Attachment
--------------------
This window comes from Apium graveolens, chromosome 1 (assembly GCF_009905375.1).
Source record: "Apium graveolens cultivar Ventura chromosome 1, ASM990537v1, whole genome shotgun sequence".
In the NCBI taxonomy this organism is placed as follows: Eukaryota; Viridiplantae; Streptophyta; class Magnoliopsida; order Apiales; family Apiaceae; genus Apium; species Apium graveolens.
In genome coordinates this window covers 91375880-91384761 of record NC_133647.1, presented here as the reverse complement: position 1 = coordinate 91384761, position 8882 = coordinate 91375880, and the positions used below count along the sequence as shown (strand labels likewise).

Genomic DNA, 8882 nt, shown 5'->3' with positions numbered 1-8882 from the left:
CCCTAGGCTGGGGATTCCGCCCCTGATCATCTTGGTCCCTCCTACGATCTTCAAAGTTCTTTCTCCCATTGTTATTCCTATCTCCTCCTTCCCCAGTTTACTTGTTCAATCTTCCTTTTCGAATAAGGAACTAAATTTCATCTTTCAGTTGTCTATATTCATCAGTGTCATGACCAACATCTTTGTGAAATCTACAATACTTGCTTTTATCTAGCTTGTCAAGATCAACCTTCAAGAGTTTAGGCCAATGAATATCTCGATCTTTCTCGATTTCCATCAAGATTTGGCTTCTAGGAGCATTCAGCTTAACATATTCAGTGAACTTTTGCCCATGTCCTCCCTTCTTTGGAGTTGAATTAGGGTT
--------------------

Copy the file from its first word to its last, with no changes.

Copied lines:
This window comes from Apium graveolens, chromosome 1 (assembly GCF_009905375.1).
Source record: "Apium graveolens cultivar Ventura chromosome 1, ASM990537v1, whole genome shotgun sequence".
In the NCBI taxonomy this organism is placed as follows: Eukaryota; Viridiplantae; Streptophyta; class Magnoliopsida; order Apiales; family Apiaceae; genus Apium; species Apium graveolens.
In genome coordinates this window covers 91375880-91384761 of record NC_133647.1, presented here as the reverse complement: position 1 = coordinate 91384761, position 8882 = coordinate 91375880, and the positions used below count along the sequence as shown (strand labels likewise).

Genomic DNA, 8882 nt, shown 5'->3' with positions numbered 1-8882 from the left:
CCCTAGGCTGGGGATTCCGCCCCTGATCATCTTGGTCCCTCCTACGATCTTCAAAGTTCTTTCTCCCATTGTTATTCCTATCTCCTCCTTCCCCAGTTTACTTGTTCAATCTTCCTTTTCGAATAAGGAACTAAATTTCATCTTTCAGTTGTCTATATTCATCAGTGTCATGACCAACATCTTTGTGAAATCTACAATACTTGCTTTTATCTAGCTTGTCAAGATCAACCTTCAAGAGTTTAGGCCAATGAATATCTCGATCTTTCTCGATTTCCATCAAGATTTGGCTTCTAGGAGCATTCAGCTTAACATATTCAGTGAACTTTTGCCCATGTCCTCCCTTCTTTGGAGTTGAATTAGGGTT